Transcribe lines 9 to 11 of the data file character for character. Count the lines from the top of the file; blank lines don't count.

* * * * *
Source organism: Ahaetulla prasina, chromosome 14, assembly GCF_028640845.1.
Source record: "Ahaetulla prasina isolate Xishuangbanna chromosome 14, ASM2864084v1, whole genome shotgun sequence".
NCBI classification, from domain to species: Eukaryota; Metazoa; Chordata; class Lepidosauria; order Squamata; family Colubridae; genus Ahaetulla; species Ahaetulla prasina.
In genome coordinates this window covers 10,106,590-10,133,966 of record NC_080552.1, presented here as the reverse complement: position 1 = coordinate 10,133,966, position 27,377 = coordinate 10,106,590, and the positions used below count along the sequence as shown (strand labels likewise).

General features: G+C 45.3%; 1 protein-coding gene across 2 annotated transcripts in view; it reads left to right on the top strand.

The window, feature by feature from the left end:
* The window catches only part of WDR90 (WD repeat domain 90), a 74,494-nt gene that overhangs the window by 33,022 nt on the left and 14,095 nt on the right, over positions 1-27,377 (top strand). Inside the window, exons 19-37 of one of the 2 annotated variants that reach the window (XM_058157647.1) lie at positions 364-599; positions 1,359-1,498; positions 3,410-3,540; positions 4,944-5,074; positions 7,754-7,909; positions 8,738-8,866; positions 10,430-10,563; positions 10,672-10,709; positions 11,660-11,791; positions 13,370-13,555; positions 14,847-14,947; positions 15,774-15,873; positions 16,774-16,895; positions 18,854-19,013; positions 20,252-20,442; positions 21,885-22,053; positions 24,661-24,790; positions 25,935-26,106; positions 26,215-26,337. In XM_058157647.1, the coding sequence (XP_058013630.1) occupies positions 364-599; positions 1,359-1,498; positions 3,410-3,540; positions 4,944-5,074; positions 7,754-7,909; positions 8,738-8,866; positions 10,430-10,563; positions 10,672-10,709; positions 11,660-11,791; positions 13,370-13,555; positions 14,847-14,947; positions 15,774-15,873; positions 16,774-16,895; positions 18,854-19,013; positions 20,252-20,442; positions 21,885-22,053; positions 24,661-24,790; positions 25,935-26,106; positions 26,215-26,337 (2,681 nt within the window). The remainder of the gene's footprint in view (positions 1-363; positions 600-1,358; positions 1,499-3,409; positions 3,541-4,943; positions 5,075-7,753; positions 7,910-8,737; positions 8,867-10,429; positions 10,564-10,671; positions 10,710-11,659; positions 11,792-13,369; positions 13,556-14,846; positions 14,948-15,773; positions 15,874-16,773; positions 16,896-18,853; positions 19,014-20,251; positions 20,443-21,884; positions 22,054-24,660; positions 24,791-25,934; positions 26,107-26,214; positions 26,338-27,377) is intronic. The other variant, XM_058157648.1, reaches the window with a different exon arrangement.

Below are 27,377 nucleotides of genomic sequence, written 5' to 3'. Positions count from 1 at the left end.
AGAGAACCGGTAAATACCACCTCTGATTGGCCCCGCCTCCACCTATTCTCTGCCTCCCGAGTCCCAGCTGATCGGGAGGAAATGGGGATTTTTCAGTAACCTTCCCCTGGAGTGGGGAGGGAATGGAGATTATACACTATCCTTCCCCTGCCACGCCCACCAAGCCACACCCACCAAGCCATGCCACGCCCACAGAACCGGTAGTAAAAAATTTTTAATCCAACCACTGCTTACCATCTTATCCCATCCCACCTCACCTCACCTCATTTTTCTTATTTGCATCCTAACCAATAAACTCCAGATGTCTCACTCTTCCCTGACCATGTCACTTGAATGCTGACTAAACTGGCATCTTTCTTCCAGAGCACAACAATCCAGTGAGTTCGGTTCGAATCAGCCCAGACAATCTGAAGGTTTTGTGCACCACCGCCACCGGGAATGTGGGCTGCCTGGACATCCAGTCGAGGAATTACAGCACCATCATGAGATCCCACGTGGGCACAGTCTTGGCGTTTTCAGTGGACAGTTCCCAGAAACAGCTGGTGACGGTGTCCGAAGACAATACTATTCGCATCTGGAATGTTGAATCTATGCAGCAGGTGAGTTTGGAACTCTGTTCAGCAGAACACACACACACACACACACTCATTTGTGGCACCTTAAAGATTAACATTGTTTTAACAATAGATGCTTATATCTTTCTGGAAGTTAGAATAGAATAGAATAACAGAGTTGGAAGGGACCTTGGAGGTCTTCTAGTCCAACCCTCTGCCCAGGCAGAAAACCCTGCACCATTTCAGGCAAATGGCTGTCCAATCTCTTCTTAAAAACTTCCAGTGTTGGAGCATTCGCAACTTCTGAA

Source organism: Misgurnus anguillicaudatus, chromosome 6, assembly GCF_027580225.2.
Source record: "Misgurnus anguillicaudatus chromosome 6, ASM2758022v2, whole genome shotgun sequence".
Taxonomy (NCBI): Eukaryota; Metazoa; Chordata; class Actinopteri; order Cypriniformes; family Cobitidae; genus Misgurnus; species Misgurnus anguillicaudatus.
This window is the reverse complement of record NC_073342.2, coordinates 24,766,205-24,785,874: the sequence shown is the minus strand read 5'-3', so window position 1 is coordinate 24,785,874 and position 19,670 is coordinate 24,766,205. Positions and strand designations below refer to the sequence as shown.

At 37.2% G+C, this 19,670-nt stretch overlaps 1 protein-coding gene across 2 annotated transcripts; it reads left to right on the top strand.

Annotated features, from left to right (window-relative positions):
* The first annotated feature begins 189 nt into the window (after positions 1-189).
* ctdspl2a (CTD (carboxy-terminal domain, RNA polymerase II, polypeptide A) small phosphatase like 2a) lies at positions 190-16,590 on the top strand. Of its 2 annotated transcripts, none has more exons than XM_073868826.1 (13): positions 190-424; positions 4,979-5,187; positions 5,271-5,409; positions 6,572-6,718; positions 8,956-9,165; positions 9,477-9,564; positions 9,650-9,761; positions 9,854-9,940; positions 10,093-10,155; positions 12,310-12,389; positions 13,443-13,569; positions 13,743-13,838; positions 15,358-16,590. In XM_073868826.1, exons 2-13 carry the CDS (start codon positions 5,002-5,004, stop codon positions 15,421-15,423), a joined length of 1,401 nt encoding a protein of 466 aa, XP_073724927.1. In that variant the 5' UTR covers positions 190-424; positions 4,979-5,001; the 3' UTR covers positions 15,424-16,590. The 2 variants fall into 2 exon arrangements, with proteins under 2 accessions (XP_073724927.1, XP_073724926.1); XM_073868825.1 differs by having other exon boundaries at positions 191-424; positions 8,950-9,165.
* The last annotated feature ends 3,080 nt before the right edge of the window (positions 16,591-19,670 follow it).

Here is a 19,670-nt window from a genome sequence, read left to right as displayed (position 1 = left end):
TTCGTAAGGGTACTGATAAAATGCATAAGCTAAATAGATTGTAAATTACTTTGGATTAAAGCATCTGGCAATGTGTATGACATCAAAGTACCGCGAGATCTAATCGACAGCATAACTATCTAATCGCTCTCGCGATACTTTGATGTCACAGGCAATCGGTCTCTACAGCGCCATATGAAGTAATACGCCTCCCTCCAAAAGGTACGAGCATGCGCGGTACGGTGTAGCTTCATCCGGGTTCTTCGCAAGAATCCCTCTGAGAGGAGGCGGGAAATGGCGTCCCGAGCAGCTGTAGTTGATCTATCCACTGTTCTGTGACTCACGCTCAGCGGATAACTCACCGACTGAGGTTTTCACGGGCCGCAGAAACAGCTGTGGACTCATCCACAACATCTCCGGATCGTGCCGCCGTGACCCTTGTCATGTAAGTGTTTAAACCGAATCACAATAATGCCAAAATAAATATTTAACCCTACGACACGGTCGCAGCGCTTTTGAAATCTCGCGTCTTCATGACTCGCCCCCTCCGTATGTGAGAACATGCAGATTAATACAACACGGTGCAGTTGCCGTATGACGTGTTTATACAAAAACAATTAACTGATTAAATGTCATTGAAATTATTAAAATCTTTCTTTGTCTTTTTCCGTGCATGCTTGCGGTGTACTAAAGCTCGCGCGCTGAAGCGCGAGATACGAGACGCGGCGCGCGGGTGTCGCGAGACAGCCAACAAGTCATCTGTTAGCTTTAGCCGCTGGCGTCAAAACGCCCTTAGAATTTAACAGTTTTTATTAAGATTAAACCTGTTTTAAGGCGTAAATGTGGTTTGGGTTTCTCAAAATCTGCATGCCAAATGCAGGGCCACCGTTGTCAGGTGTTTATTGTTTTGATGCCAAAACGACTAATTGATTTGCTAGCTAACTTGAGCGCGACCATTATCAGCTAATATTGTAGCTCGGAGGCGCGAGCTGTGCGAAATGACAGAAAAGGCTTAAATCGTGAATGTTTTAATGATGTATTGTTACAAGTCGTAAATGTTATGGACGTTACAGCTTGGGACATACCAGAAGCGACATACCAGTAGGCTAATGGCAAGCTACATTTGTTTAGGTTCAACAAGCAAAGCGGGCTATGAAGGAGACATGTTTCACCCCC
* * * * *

AGAGAACCGGTAAATACCACCTCTGATTGGCCCCGCCTCCACCTATTCTCTGCCTCCCGAGTCCCAGCTGATCGGGAGGAAATGGGGATTTTTCAGTAACCTTCCCCTGGAGTGGGGAGGGAATGGAGATTATACACTATCCTTCCCCTGCCACGCCCACCAAGCCACACCCACCAAGCCATGCCACGCCCACAGAACCGGTAGTAAAAAATTTTTAATCCAACCACTGCTTACCATCTTATCCCATCCCACCTCACCTCACCTCATTTTTCTTATTTGCATCCTAACCAATAAACTCCAGATGTCTCACTCTTCCCTGACCATGTCACTTGAATGCTGACTAAACTGGCATCTTTCTTCCAGAGCACAACAATCCAGTGAGTTCGGTTCGAATCAGCCCAGACAATCTGAAGGTTTTGTGCACCACCGCCACCGGGAATGTGGGCTGCCTGGACATCCAGTCGAGGAATTACAGCACCATCATGAGATCCCACGTGGGCACAGTCTTGGCGTTTTCAGTGGACAGTTCCCAGAAACAGCTGGTGACGGTGTCCGAAGACAATACTATTCGCATCTGGAATGTTGAATCTATGCAGCAGGTGAGTTTGGAACTCTGTTCAGCAGAACACACACACACACACACACTCATTTGTGGCACCTTAAAGATTAACATTGTTTTAACAATAGATGCTTATATCTTTCTGGAAGTTAGAATAGAATAGAATAACAGAGTTGGAAGGGACCTTGGAGGTCTTCTAGTCCAACCCTCTGCCCAGGCAGAAAACCCTGCACCATTTCAGGCAAATGGCTGTCCAATCTCTTCTTAAAAACTTCCAGTGTTGGAGCATTCGCAACTTCTGAA

Source organism: Misgurnus anguillicaudatus, chromosome 6, assembly GCF_027580225.2.
Source record: "Misgurnus anguillicaudatus chromosome 6, ASM2758022v2, whole genome shotgun sequence".